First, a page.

Death Trap (Game Theory)

Thinking about any scenario that places your loves one(s) in danger is rather morbid but for the sake of exploration we’ll overlook that, still, being in any bad situation one you immediately see the worst result and not the best solution. There are a variety of ways to look at this problem, some really in-depth analyses require some sturdy maths skill others merely ethical or moral stances. The collective name for the understanding this and similar problems is called Game Theory, and it is not, as the name implies, a soft subject.

The problem illustrated above is one I learnt at around 12 y/o, but there is a similar depiction made quite recently. In the recent Batman film, The Dark Knight, The Joker places bombs on 2 ships and gives the detonators to the opposing ship saying either one of you dies or you all die. There are other moments in that film that have an economy behind them and we’ll go into them later.

Mathematical Overview

(No sums or equations here, honest)

All end results can be shown in a table, or matrix, clearly showing a Live/Die for each party/boat in each situation.

Party A
Acts Passive
Party B Acts Die, Die Die, Live
Passive Live, Die Die , Die

This Normal form works for both my problem and the Jokers Ultimatum, there doesn’t seem to be a best action. In a perfect relationship you would both want each other to live and want to save each other but attempting to do so would kill them. If the civilians kill the guilty they become the guilty, the Joker wins but a ferry survives. Which takes us onto an…

Ethical Overview

As with Newtons Third law, “To every action there is an equal and opposite reaction”, by pushing the button you are willingly setting yourself up to kill someone, by not acting the responsibility of the outcome is the perpetrator of the situation. So if both parties do nothing they may loose their lives but they can happily know that they didn’t kill each other. This however does not work with a boat load of people, as they don’t have a button each so there a social ramifications such as being on a surviving boat but not wanting to have pushed the button. And of course they know there is a Batman out there so they can wait for him to save them, whereas in the prison cell they do not have that hope.

Philosophical Overview

Either scenario is preposterous, nobody would actually go to these lengths to commit this crime, if you were to actually find yourself in this situation it is most likely fictitious and as such humming a sticking your fingers in your ears is a viable solution until you wake up. As Homer (J. Simpson) would say, if I don’t see it its not happening!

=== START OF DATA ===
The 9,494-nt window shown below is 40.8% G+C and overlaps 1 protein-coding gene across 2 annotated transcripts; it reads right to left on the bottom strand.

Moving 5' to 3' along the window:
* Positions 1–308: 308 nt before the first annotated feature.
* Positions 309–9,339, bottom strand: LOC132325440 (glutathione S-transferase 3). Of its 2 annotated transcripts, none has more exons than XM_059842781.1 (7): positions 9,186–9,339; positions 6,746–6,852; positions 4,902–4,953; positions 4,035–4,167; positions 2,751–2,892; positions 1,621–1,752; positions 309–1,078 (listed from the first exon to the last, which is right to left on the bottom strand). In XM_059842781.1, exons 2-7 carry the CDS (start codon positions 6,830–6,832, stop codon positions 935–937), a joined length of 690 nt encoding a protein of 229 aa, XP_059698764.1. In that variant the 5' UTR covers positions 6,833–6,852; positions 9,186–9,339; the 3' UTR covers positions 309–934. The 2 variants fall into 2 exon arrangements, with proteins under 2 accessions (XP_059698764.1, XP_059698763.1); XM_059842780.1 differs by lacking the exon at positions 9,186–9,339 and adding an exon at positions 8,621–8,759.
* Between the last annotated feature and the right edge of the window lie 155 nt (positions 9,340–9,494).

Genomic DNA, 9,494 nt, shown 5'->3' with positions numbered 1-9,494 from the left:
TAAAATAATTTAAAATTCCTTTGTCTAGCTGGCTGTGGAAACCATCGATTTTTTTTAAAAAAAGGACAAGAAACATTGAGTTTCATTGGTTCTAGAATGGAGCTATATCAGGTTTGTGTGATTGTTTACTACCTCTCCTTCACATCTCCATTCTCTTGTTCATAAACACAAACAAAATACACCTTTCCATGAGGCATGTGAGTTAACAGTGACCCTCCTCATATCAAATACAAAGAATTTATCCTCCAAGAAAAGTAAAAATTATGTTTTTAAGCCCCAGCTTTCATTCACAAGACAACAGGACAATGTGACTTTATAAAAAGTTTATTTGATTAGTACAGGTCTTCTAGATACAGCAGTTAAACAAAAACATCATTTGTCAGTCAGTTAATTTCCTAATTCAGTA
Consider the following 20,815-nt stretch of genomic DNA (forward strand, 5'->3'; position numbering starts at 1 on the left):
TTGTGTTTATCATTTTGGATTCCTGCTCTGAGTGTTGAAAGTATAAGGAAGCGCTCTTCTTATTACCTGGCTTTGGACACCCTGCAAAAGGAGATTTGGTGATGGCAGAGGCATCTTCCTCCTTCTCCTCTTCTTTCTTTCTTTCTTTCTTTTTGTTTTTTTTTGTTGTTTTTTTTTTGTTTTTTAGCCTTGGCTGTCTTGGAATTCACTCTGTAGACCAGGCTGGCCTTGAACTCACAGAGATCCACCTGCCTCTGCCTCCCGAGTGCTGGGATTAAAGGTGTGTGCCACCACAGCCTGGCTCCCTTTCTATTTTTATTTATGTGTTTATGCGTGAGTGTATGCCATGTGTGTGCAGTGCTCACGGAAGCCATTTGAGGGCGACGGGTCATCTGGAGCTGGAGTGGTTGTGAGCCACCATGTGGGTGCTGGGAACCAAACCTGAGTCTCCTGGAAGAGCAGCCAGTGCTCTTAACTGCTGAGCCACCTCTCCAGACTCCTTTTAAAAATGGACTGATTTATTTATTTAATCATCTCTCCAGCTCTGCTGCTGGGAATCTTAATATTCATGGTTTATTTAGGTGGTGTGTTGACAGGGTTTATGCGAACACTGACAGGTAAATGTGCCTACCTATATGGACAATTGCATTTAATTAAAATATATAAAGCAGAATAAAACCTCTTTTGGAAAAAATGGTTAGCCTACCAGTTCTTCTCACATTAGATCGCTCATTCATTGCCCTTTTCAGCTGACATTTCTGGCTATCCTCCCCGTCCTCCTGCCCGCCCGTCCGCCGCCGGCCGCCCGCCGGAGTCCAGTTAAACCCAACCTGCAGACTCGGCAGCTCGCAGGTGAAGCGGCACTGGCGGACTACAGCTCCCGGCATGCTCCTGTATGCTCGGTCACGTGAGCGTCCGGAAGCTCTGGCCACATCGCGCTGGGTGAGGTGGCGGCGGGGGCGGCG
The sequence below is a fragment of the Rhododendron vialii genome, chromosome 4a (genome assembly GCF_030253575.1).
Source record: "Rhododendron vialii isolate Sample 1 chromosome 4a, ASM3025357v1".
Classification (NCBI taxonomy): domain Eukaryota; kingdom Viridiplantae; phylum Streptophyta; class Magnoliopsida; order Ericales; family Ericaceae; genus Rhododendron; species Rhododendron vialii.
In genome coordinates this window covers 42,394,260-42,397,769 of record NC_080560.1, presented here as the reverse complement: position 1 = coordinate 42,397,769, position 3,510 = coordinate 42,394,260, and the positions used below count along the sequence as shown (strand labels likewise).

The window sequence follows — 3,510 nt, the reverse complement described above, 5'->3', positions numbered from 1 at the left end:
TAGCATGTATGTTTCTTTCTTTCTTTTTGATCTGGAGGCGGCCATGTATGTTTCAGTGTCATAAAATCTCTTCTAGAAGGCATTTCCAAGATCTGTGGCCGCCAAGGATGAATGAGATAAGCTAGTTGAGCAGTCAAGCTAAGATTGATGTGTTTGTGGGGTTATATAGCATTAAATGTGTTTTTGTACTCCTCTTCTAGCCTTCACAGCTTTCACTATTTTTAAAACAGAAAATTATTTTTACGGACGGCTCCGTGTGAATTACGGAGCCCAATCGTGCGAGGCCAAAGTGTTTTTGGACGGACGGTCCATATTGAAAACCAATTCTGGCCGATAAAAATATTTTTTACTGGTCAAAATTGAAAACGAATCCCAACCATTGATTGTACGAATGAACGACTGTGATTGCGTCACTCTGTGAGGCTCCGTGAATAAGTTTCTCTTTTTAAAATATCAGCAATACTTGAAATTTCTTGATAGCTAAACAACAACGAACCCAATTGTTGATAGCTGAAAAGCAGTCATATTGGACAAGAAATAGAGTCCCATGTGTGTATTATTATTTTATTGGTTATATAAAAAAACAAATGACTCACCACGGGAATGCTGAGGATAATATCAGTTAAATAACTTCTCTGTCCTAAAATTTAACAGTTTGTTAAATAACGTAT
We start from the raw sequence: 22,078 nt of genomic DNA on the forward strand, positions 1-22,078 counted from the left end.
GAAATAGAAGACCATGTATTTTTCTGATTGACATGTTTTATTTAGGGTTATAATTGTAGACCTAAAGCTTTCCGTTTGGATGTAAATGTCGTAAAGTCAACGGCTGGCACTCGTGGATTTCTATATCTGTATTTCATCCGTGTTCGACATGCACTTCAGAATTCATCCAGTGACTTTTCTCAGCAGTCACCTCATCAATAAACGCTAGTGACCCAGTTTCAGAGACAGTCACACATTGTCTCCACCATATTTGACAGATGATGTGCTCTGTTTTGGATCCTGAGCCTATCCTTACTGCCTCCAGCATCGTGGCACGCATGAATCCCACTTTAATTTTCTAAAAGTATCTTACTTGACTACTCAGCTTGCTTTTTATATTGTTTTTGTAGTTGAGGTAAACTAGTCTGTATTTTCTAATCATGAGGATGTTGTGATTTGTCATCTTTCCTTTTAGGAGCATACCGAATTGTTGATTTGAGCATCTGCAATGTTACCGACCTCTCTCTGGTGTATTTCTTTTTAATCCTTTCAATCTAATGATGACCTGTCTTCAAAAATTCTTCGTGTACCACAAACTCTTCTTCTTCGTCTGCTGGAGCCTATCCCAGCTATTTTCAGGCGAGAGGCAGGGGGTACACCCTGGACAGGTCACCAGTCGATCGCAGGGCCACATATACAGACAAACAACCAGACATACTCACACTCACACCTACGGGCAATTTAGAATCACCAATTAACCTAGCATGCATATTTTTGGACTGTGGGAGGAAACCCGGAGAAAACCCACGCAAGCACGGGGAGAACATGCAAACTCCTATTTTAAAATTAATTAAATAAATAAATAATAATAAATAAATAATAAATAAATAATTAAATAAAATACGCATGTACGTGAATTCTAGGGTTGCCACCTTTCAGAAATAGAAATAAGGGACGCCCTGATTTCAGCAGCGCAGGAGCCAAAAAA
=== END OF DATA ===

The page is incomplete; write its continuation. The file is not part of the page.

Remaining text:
This is just a talk out of the Joker’s Ferry game, there are 2 other obvious ones (at least to me) the 3 second clip were the bank robber asks the Joker if the shotgun is empty, saying yes/no and being wrong/right has some interesting results. And the robbery itself seems like a variant of the Pirate Booty Game

I’ve just explored 3 ways of looking at that situation I’m sure there are a variety of others, feel free to drop a comment below. Lastly I don’t expect that if you were in as dire situation as this you would consider the problem as rationally but I suppose that is the advantage of practising and theoretical discussions.

Film Review: The Dark Knight

Film quality is getting better and better. The bar, the standard, has been pushed so high that its very expensive to beat the expectation the last film leaves you for the next. The Dark Knight, the second in the new Batman franchise left me in awe. Having recently seen Iron Man I expected practically seamless transactions between actors, digital dummies, and effects what I didn’t expect was the entire package; sound, mood, storyline, growth, depth. Everything came together beautifully, each frame felt like it had been hand crafted rather than one in a among hundreds or thousands, in a particular scene.

There are 3 aspects that warrant attention, and all for positive reasons; The Joker, was magnificently portrayed by Heath Ledger, at the Première there was at least one mention of it being an Oscars worthy performance, this I whole heartedly agree with, whether it will actually happen is another story altogether (Best Picture 1977?).

Highlight number two, the score, a beautiful classically based musical accompaniment. It didn’t feel like pulp culture music, I felt it was an everlasting classic, something that won’t feel dated over time.

And finally the story, gripping, I never knew what was going to happen next and I couldn’t wait to find out.

No criticism from me here, I really would like to try but I can’t, it was a film I thoroughly enjoyed and will sing praises loudly about. Not something I often do so enjoy it while it lasts, hopefully I’m not the only one to feel this way and no-one will throw any right hooks and my view.

Rating: 97.8%

-0.2% because cinema ticket prices are so damn expensive when wanting to see it again.